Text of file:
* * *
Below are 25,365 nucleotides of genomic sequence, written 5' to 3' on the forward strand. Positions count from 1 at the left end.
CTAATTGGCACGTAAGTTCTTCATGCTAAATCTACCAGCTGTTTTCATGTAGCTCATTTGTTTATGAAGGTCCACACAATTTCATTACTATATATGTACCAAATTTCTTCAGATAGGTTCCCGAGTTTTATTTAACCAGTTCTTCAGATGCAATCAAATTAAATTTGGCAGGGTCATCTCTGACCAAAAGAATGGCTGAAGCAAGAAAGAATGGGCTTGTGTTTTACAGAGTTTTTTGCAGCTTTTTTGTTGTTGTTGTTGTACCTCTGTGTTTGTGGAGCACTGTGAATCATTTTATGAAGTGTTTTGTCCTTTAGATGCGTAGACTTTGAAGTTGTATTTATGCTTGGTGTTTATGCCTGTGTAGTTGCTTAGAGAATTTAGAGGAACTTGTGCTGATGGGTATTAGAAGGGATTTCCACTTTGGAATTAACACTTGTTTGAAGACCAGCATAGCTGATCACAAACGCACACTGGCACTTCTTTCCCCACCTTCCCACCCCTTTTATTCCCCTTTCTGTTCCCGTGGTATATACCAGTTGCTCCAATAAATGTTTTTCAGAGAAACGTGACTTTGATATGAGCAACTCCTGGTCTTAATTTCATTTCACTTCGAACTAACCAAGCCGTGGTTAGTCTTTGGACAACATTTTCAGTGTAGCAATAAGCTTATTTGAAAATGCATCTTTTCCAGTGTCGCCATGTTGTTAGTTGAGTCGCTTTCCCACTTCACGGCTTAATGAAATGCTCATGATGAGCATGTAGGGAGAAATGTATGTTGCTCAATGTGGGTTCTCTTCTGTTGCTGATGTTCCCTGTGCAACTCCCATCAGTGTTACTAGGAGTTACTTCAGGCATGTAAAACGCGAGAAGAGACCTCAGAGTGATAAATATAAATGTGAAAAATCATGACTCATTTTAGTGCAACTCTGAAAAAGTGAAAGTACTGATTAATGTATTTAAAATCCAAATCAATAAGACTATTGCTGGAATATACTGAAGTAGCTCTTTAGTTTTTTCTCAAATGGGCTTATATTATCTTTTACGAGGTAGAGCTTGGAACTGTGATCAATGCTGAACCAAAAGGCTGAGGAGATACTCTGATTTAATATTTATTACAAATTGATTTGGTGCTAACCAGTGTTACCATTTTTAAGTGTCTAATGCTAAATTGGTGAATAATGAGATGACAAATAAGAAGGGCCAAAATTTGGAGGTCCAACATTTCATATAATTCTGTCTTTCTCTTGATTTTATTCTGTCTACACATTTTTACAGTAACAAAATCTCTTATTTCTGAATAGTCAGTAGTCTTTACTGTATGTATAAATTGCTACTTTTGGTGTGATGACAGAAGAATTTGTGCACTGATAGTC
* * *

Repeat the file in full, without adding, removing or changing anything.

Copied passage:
Below are 25,365 nucleotides of genomic sequence, written 5' to 3' on the forward strand. Positions count from 1 at the left end.
CTAATTGGCACGTAAGTTCTTCATGCTAAATCTACCAGCTGTTTTCATGTAGCTCATTTGTTTATGAAGGTCCACACAATTTCATTACTATATATGTACCAAATTTCTTCAGATAGGTTCCCGAGTTTTATTTAACCAGTTCTTCAGATGCAATCAAATTAAATTTGGCAGGGTCATCTCTGACCAAAAGAATGGCTGAAGCAAGAAAGAATGGGCTTGTGTTTTACAGAGTTTTTTGCAGCTTTTTTGTTGTTGTTGTTGTACCTCTGTGTTTGTGGAGCACTGTGAATCATTTTATGAAGTGTTTTGTCCTTTAGATGCGTAGACTTTGAAGTTGTATTTATGCTTGGTGTTTATGCCTGTGTAGTTGCTTAGAGAATTTAGAGGAACTTGTGCTGATGGGTATTAGAAGGGATTTCCACTTTGGAATTAACACTTGTTTGAAGACCAGCATAGCTGATCACAAACGCACACTGGCACTTCTTTCCCCACCTTCCCACCCCTTTTATTCCCCTTTCTGTTCCCGTGGTATATACCAGTTGCTCCAATAAATGTTTTTCAGAGAAACGTGACTTTGATATGAGCAACTCCTGGTCTTAATTTCATTTCACTTCGAACTAACCAAGCCGTGGTTAGTCTTTGGACAACATTTTCAGTGTAGCAATAAGCTTATTTGAAAATGCATCTTTTCCAGTGTCGCCATGTTGTTAGTTGAGTCGCTTTCCCACTTCACGGCTTAATGAAATGCTCATGATGAGCATGTAGGGAGAAATGTATGTTGCTCAATGTGGGTTCTCTTCTGTTGCTGATGTTCCCTGTGCAACTCCCATCAGTGTTACTAGGAGTTACTTCAGGCATGTAAAACGCGAGAAGAGACCTCAGAGTGATAAATATAAATGTGAAAAATCATGACTCATTTTAGTGCAACTCTGAAAAAGTGAAAGTACTGATTAATGTATTTAAAATCCAAATCAATAAGACTATTGCTGGAATATACTGAAGTAGCTCTTTAGTTTTTTCTCAAATGGGCTTATATTATCTTTTACGAGGTAGAGCTTGGAACTGTGATCAATGCTGAACCAAAAGGCTGAGGAGATACTCTGATTTAATATTTATTACAAATTGATTTGGTGCTAACCAGTGTTACCATTTTTAAGTGTCTAATGCTAAATTGGTGAATAATGAGATGACAAATAAGAAGGGCCAAAATTTGGAGGTCCAACATTTCATATAATTCTGTCTTTCTCTTGATTTTATTCTGTCTACACATTTTTACAGTAACAAAATCTCTTATTTCTGAATAGTCAGTAGTCTTTACTGTATGTATAAATTGCTACTTTTGGTGTGATGACAGAAGAATTTGTGCACTGATAGTC